Innovative startups managed to scoop up some hefty cash prizes in Amsterdam on Friday. In addition to RidgeBlade winning EUR 500,000 in the Green Challenge, augmented reality browser Layar bagged EUR 75,000 in Vodafone’s Mobile Clicks contest.
Ace Hotel in Portland has partnered with local distillers House Spirits to stock their minibars with limited-edition artisan spirits. In addition to gin, vodka, rum and blended whiskey, guests can also get a cocktail kit including fresh citrus, bucket of ice, cocktail shaker, jigger and martini glasses. Plus cocktail recipe cards for amateur mixologists in need of inspiration.
Launched by native Northwesterners in 2004, House Spirits Distillery makes its spirits on SE 7th Avenue, less than two miles from Ace Hotel’s lobby. Its Apothecary Line—a collection of small-batch, limited edition spirits packaged in individually numbered 375 ml bottles—is currently only available at its own Apothecary Tasting Room, and in the Portland Ace Hotel. By offering guests an exclusive homegrown product, the hotel adds a unique element to their experience while supporting the local economy. Move over, Absolut and Toblerone 😉 (More urban beekeeping, this time atop a Toronto hotel — Loews Hotels adopt local farmers.)
Just last week we covered SRS Energy’s Solé Power Tiles, which disguise solar panels as clay roof tiles. Now a similarly unobtrusive solution for cloudier climes is on the horizon. RidgeBlade is a wind-power system that can be fitted to buildings with minimum visual impact and maximum energy conversion potential. This micro-generation system employs discreetly housed cylindrical turbines positioned horizontally along the apex of a sloping roof. The slope of the roof naturally channels wind into the turbine chamber, meaning RidgeBlade can “produce electricity under low or variable wind conditions.” This high efficiency means that the system could pay for itself within a few years.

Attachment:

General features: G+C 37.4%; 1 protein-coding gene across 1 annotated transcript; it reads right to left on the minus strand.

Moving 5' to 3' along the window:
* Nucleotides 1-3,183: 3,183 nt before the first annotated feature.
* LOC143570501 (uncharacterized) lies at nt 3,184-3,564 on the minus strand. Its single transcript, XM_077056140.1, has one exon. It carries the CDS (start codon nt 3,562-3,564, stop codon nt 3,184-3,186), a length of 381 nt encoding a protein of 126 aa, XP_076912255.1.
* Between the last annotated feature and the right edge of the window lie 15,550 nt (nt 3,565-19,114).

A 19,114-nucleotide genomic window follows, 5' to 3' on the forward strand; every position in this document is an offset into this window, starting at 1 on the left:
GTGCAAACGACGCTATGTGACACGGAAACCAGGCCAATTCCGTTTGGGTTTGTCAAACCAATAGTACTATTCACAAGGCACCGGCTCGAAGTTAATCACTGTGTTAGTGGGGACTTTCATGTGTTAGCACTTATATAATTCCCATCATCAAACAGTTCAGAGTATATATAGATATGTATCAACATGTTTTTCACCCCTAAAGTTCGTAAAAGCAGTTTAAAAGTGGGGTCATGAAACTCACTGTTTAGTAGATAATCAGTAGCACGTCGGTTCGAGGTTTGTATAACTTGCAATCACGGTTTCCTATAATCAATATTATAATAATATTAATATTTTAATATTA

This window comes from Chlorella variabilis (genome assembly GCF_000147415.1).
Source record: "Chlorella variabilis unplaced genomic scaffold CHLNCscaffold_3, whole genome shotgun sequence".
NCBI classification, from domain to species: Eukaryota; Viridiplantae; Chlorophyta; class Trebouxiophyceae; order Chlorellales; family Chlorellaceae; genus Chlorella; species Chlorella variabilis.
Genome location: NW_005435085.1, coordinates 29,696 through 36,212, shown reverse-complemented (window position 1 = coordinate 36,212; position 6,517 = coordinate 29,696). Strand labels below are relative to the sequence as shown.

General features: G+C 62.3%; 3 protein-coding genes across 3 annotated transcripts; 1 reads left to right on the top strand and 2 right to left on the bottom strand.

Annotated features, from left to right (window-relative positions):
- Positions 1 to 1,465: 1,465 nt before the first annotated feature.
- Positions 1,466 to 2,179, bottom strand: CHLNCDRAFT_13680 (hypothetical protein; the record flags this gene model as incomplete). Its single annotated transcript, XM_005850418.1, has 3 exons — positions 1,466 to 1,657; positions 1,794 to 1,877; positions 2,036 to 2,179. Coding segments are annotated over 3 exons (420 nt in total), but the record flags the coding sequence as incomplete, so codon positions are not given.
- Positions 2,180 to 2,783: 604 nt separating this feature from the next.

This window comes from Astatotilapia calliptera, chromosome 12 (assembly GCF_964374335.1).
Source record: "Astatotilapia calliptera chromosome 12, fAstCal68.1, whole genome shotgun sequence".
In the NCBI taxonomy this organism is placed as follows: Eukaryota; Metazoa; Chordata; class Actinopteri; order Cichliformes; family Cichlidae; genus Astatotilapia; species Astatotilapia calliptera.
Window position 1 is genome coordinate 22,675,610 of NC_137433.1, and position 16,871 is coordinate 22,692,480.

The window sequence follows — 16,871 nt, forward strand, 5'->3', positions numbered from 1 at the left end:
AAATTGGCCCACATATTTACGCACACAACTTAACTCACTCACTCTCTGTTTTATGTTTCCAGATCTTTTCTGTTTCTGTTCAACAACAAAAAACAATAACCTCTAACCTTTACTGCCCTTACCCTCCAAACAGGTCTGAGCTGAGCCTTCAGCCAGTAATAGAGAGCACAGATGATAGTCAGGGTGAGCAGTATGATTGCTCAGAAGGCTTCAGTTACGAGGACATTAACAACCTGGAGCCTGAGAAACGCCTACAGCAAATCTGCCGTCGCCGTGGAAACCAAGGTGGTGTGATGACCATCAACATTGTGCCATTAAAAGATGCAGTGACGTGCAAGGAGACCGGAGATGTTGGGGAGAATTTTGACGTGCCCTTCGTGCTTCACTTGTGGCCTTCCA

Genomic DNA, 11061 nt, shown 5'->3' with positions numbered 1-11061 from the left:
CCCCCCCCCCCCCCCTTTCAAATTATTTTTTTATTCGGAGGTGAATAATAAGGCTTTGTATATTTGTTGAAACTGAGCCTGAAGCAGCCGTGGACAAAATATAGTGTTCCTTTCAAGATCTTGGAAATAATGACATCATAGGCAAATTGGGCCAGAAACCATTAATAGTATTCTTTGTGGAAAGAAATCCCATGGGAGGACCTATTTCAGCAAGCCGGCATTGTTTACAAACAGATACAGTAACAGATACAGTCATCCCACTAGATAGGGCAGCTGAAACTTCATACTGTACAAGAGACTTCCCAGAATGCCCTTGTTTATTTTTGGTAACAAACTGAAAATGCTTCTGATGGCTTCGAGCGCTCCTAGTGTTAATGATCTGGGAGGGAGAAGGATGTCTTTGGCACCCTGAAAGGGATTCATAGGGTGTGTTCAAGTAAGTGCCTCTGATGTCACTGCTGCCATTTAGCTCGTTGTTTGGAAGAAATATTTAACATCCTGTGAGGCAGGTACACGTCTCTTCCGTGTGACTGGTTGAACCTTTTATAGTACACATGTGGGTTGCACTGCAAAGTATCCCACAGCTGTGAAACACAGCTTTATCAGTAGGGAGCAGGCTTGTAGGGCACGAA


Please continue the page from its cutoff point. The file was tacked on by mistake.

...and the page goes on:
Closing the office saves money and boosts morale. The time is now.
onverting to solar energy means covering a roof in unsightly solar panels. Not necessarily: Philadelphia company SRS Energy has developed the Solé Power Tile, a roof tile designed to sustainably convert sunlight into electricity without compromising aesthetics. The dark blue tiles, manufactured by SRS Energy, are jointly branded and distributed by US Tile and specifically designed to be compatible with the clay roof tiles manufactured by US Tile. Customers who purchase clay tiles will be given the option to upgrade a section of their roof to Solé Power Tiles. When installed, the system can offset a large proportion of a homeowner’s energy costs—not to mention cleaning their carbon conscience. The tiles are available in select West Coast markets this autumn, with a nationwide rollout planned for spring 2010.
SRS Energy says that the Solé tiles, made from a high-performance polymer often used in car bumpers, are lightweight, unbreakable and recyclable. Flexible solar technology by United Solar Ovonic is embedded inside each tile, allowing them to function independently of each other. Meanwhile, the performance of the system as a whole is monitored remotely by SRS Energy and US Tile. The director of engineering at SRS Energy is J.D. Albert, who also developed the electronic ink technology used in Amazon Kindle and the Sony Reader.
What’s so attractive about the Solé Power Tile system he and his team have produced is that it makes it easy for consumers to make a green choice, without having to settle for a product they find unappealing. With more tile styles and colours in the pipeline, SRS Energy could soon be enjoying a big chunk of eco-bounty, as will any other company that can remove the disincentives from sustainable technology.